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|Title:||PET/CT findings within the contralateral tonsil following unilateral tonsillectomy|
|Authors:||Hirshoren, Nir;Olayos, Elizabeth;Callahan, Jason;Lau, Eddie|
|Citation:||Laryngoscope 2016; 126(11): 2480-2483|
|Abstract:||OBJECTIVES/HYPOTHESIS: In the setting of considerable variation of pharyngeal palatine tonsil fluorine 18 fluorodeoxyglucose (FDG) uptake, we mostly rely on the asymmetry between the left- and right-sided tonsils to identify underlying malignancy. The current study evaluates the FDG positron emission tomography (PET)/computed tomography (CT) findings within the contralateral tonsil among patients who had unilateral tonsillectomy and analyzes the cancer incidence in the contralateral tonsil with high FDG avidity. STUDY DESIGN: A retrospective cohort study in a single high-volume tertiary cancer center. METHODS: Analysis of the PET/CT scans performed at Peter MacCallum Cancer Center (Melbourne, Australia) between June 1, 2005, and December 31, 2014. RESULTS: The study group consists of 160 patients who underwent 308 postunilateral tonsillectomy FDG PET/CT scans. The majority of unilateral tonsillectomies were undertaken for the treatment or diagnosis of oropharyngeal squamous cell carcinoma (85.1%).The mean follow-up time succeeding unilateral tonsillectomy was 38.2 months. Ten (6.25%) patients had relatively high contralateral tonsil FDG uptake (mean maximal standardized uptake value 6.9). Only one patient, with localized high FDG uptake but no other high uptake within the Waldeyer's ring and no previous PET/CT for comparison, underwent contralateral tonsillectomy. This was found to be benign. None of the 160 patients, including those nine patients, had developed contralateral tonsil malignancy at the end of the study period. CONCLUSION: Positron emission tomography/computed tomography remains a reliable surveillance tool within the contralateral tonsil following unilateral tonsillectomy. Comparison with previous PET/CT scans and comparison with other subsites within the Waldeyer's ring, in combination with appropriate follow-up and clinical judgment, facilitate PET/CT high accuracy. LEVEL OF EVIDENCE: 4.|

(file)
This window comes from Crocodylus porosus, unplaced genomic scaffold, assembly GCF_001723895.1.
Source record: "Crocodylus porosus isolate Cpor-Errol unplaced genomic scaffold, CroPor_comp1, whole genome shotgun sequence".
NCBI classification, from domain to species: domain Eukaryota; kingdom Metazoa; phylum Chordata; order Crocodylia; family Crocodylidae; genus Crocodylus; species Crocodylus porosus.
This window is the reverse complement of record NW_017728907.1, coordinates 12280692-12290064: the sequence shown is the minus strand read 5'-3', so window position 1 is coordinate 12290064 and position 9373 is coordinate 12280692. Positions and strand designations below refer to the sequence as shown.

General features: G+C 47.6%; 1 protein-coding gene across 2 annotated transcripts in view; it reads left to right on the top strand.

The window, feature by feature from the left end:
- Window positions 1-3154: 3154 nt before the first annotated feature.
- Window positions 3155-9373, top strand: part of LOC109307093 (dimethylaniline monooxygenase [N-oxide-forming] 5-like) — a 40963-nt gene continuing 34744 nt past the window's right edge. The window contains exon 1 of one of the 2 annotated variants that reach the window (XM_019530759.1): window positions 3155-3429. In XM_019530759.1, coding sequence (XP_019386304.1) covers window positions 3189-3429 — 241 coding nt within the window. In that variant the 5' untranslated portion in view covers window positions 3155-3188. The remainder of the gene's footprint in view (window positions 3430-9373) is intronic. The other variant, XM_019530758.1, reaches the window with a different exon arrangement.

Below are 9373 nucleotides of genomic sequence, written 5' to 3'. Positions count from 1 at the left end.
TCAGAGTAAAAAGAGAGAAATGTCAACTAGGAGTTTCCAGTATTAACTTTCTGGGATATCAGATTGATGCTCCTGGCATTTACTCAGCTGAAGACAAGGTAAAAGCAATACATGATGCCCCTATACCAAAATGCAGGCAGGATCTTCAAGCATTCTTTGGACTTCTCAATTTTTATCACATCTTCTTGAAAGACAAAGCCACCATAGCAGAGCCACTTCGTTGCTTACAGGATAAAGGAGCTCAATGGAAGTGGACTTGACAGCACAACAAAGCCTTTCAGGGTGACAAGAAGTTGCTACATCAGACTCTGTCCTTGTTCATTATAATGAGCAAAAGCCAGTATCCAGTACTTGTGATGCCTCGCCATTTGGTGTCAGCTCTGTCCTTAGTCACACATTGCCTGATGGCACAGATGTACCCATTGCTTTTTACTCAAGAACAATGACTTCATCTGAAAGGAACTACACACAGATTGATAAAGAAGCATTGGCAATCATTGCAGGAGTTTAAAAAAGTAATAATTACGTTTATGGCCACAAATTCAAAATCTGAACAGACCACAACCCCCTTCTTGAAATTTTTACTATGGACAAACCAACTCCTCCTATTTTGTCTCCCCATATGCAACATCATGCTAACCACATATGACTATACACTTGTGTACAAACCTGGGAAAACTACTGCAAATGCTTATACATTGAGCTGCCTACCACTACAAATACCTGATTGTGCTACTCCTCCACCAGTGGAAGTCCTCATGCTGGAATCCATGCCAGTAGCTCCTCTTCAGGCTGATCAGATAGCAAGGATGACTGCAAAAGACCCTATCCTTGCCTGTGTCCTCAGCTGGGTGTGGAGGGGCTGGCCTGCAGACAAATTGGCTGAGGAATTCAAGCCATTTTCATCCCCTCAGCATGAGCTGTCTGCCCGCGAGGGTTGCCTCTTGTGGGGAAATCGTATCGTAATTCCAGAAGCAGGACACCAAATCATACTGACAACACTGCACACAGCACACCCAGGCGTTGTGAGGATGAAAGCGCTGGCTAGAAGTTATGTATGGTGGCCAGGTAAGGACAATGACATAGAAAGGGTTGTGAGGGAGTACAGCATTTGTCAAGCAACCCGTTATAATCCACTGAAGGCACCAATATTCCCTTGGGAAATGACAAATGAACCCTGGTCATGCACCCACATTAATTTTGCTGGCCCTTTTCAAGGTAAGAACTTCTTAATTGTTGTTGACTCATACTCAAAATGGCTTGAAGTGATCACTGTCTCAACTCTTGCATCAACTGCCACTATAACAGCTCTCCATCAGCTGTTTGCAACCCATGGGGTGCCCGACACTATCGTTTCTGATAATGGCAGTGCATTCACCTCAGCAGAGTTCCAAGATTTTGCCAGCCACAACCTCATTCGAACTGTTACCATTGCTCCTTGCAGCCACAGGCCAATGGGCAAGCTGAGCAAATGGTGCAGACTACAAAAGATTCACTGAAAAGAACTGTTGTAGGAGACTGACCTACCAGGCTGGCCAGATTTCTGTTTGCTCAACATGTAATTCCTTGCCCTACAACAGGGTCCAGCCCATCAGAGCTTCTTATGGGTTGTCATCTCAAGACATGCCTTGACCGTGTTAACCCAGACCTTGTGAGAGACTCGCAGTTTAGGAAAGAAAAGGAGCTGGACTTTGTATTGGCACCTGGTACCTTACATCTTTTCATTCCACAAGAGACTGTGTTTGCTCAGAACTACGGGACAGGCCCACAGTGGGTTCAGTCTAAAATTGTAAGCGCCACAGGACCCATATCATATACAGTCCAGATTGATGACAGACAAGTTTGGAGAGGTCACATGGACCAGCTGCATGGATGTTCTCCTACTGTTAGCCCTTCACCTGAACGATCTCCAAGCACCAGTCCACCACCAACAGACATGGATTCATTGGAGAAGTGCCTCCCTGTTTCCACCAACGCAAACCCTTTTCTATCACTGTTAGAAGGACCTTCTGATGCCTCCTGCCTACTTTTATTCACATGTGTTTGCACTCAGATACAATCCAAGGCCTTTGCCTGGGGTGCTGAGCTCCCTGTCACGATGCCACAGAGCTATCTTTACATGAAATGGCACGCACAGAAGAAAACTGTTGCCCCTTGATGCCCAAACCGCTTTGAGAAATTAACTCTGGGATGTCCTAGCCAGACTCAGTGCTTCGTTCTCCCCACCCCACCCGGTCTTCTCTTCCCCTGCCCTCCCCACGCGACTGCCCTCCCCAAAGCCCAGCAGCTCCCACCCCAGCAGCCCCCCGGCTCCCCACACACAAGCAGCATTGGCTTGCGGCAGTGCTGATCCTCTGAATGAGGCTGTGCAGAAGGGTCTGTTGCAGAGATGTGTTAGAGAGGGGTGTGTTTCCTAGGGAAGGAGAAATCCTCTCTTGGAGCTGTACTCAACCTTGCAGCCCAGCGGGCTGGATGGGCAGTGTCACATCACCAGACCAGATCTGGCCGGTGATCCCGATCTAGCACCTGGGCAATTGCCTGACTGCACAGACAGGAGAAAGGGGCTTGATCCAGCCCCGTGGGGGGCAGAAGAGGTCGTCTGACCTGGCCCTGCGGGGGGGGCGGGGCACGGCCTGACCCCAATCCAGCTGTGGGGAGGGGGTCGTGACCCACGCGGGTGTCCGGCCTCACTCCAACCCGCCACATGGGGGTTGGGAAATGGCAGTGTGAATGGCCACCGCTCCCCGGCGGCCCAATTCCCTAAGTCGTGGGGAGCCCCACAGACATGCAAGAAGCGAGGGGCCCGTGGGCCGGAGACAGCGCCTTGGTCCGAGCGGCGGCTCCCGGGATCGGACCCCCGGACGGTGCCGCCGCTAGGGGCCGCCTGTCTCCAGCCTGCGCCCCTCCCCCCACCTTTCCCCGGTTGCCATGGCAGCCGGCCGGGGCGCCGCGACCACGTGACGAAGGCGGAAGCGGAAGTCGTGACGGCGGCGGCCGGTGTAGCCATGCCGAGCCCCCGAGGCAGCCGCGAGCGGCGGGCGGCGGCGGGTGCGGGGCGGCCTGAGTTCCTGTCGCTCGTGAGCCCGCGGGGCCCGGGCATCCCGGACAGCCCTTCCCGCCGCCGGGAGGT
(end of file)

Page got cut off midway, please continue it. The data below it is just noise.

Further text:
SCC of an unknown primary
|Appears in Collections:||Journal articles|
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